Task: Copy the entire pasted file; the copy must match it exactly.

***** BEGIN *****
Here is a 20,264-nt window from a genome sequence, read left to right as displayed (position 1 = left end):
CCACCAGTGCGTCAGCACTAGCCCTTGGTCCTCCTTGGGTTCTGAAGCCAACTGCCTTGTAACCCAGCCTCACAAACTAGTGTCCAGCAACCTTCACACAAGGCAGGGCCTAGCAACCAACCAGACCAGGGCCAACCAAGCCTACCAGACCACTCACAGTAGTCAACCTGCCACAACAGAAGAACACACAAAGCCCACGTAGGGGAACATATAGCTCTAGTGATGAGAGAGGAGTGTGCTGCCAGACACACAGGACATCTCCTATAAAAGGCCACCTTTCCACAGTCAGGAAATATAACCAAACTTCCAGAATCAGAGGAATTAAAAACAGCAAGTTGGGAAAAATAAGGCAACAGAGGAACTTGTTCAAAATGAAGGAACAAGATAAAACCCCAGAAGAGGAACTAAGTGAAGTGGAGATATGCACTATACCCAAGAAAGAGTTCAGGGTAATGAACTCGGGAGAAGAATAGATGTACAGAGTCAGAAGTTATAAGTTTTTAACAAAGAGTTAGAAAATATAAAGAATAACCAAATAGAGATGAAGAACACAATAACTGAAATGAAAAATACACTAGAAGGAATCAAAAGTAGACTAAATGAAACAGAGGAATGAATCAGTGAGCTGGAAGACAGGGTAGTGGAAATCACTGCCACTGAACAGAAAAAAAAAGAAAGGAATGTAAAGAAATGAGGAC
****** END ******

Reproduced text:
Here is a 20,264-nt window from a genome sequence, read left to right as displayed (position 1 = left end):
CCACCAGTGCGTCAGCACTAGCCCTTGGTCCTCCTTGGGTTCTGAAGCCAACTGCCTTGTAACCCAGCCTCACAAACTAGTGTCCAGCAACCTTCACACAAGGCAGGGCCTAGCAACCAACCAGACCAGGGCCAACCAAGCCTACCAGACCACTCACAGTAGTCAACCTGCCACAACAGAAGAACACACAAAGCCCACGTAGGGGAACATATAGCTCTAGTGATGAGAGAGGAGTGTGCTGCCAGACACACAGGACATCTCCTATAAAAGGCCACCTTTCCACAGTCAGGAAATATAACCAAACTTCCAGAATCAGAGGAATTAAAAACAGCAAGTTGGGAAAAATAAGGCAACAGAGGAACTTGTTCAAAATGAAGGAACAAGATAAAACCCCAGAAGAGGAACTAAGTGAAGTGGAGATATGCACTATACCCAAGAAAGAGTTCAGGGTAATGAACTCGGGAGAAGAATAGATGTACAGAGTCAGAAGTTATAAGTTTTTAACAAAGAGTTAGAAAATATAAAGAATAACCAAATAGAGATGAAGAACACAATAACTGAAATGAAAAATACACTAGAAGGAATCAAAAGTAGACTAAATGAAACAGAGGAATGAATCAGTGAGCTGGAAGACAGGGTAGTGGAAATCACTGCCACTGAACAGAAAAAAAAAGAAAGGAATGTAAAGAAATGAGGAC